Today is 11 December, National Tango Day in Argentina, and the Ambassador and the Chargé d’Affaires from the Embassy of Argentina will be joining the program to discuss the history and significance of this event.
In 2009 tango was inscribed on the Representative List of the Intangible Cultural Heritage of Humanity; National Tango Day has been established to emphasise the importance of tango in Argentine culture. It commemorates the birthdays of Carlos Gardel, tango singer, songwriter, and composer and of Julian De Caro, musician, composer, and orquesta leader, and the next edition will feature their music as well as a series of other significant recordings.
That’s this Sunday on Tango Capital, 7:00pm to 8:00pm:
- broadcasting on 2xxfm 98.3 in Canberra
- on demand and streaming live from http://www.2xxfm.org.au
Image: The flag of Argentina
- Mala Junta, meaning ‘Bad Company’; recorded by Julio De Caro on 13 September 1927; a tango with music composed by Julio De Caro and Pedro Laurenz in 1927 and lyrics by Juan Miguel Velich.
- Tierra Querida, meaning ‘Beloved Land’; recorded by Julio De Caro on 27 November 1952; a tango with music composed by Julio De Caro, first recorded in 1927 and lyrics by Luis Díaz.
- Adiós, Nonino, meaning ‘Farewell, Nonino’; recorded by Escalandrum in 2011; a concierto with music composed by Astor Piazzolla, first recorded in 1960. The name is a reference to Piazzolla’s father, known as “Nonino”, for whom the piece is an elegy. Escalandrum is an ensemble directed by Astor Piazzolla’s grandson, Daniel (Pipi) Piazzolla.
- Sur, meaning ‘South’; recorded by Rodolfo Mederos in 2018; a concierto with music composed by Ánibal Troilo in 1948 and lyrics by Homero Manzi.
- Mi Buenos Aires Querido, meaning ‘My Beloved Buenos Aires’; recorded by Ariel Ardit; a cancion with music composed by Carlos Gardel in 1934, lyrics by Alfredo Le Pera, and sung by Ariel Ardit. It describes the beauty of Buenos Aires. The lyrics compare the city with feelings of love and luck and how all worries and sorrows dissolve when Gardel returns to the city. Possibly from the Carlos Gardel Sinfónico release from Sony, with Filarmónica de Medellin, released 1 July 2016.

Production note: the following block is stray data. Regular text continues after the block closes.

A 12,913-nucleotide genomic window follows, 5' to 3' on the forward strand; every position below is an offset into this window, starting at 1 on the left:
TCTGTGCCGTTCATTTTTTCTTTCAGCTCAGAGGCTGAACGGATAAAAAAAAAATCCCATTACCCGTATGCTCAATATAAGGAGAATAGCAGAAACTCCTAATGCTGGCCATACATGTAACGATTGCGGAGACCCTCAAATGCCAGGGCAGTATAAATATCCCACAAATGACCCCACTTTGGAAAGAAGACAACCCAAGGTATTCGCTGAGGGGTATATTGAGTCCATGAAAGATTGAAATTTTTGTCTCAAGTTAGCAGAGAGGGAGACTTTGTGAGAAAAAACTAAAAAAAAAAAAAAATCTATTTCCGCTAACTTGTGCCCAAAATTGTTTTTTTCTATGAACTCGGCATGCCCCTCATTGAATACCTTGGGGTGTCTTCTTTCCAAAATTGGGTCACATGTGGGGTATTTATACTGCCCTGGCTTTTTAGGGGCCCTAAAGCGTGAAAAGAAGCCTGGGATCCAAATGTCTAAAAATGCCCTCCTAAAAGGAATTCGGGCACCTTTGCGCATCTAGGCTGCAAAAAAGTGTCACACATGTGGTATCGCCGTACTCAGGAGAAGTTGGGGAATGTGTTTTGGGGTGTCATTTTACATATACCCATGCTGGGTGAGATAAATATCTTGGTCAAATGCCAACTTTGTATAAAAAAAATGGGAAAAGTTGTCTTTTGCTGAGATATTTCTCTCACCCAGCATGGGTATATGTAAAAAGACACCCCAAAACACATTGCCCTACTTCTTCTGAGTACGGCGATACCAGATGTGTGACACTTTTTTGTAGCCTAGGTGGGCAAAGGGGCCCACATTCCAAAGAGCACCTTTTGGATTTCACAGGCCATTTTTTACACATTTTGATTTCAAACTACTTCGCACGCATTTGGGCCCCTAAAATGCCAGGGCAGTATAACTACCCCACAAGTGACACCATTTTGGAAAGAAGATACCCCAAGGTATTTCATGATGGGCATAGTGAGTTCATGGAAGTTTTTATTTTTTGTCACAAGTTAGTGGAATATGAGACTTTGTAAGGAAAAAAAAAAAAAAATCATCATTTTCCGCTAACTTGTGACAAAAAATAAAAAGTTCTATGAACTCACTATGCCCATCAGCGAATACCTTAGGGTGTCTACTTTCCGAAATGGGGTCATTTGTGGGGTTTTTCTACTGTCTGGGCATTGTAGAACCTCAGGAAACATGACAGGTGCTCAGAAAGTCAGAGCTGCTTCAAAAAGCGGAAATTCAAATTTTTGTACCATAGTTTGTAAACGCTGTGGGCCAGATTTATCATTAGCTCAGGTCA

- La Yumba; recorded by Sexteto Mayor in 2003; a concierto with music composed by Osvaldo Pugliese in 1946. The name is a reference to the heavy sound of the bandoneón playing tango.
- A Fuego Lento, meaning ‘To Simmer’; recorded by Quinteto Real; a concierto with music composed by Horacio Salgán, first recorded in 1954. Possibly from the 1960 release Quinteto Real, from CBS.
- Mi Noche Triste, meaning ‘My Sad Night’; recorded by Carlos Gardel on 24 April 1930; a cancion with music composed by Samuel Castriota in 1916, lyrics by Pascual Contursi, and sung by Carlos Gardel. This is the song that shot Gardel to fame in 1917. He is backed by Ángel Domingo Riverol, Guillermo Barbieri, and José María Aguilar.
- Volver, meaning ‘To Return’; recorded by Carlos Gardel on 19 March 1935; a cancion with music composed by Carlos Gardel in 1934, lyrics by Alfredo Le Pera, and sung by Carlos Gardel. Originally sung in the 1935 movie, El Día Que Me Quieras. Gardel is backed by Terig Tucci.